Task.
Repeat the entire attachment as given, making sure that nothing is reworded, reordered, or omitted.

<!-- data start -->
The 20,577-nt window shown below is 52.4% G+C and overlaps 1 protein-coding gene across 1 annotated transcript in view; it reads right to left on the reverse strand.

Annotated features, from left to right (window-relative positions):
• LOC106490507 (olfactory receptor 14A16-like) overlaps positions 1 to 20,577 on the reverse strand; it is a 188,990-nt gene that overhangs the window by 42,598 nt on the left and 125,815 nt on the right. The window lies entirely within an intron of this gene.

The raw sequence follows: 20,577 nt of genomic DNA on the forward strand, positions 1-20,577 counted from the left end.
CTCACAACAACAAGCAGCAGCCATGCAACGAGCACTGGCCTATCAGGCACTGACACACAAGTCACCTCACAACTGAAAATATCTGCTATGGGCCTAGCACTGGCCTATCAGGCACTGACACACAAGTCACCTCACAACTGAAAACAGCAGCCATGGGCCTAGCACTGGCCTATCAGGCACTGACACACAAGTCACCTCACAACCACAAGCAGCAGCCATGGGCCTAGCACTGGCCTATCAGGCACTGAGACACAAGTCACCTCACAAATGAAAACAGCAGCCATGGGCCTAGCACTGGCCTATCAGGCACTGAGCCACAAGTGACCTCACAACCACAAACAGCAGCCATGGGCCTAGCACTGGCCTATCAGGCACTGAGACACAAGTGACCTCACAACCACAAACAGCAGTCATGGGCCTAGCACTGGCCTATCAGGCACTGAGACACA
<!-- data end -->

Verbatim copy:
The 20,577-nt window shown below is 52.4% G+C and overlaps 1 protein-coding gene across 1 annotated transcript in view; it reads right to left on the reverse strand.

Annotated features, from left to right (window-relative positions):
• LOC106490507 (olfactory receptor 14A16-like) overlaps positions 1 to 20,577 on the reverse strand; it is a 188,990-nt gene that overhangs the window by 42,598 nt on the left and 125,815 nt on the right. The window lies entirely within an intron of this gene.

The raw sequence follows: 20,577 nt of genomic DNA on the forward strand, positions 1-20,577 counted from the left end.
CTCACAACAACAAGCAGCAGCCATGCAACGAGCACTGGCCTATCAGGCACTGACACACAAGTCACCTCACAACTGAAAATATCTGCTATGGGCCTAGCACTGGCCTATCAGGCACTGACACACAAGTCACCTCACAACTGAAAACAGCAGCCATGGGCCTAGCACTGGCCTATCAGGCACTGACACACAAGTCACCTCACAACCACAAGCAGCAGCCATGGGCCTAGCACTGGCCTATCAGGCACTGAGACACAAGTCACCTCACAAATGAAAACAGCAGCCATGGGCCTAGCACTGGCCTATCAGGCACTGAGCCACAAGTGACCTCACAACCACAAACAGCAGCCATGGGCCTAGCACTGGCCTATCAGGCACTGAGACACAAGTGACCTCACAACCACAAACAGCAGTCATGGGCCTAGCACTGGCCTATCAGGCACTGAGACACA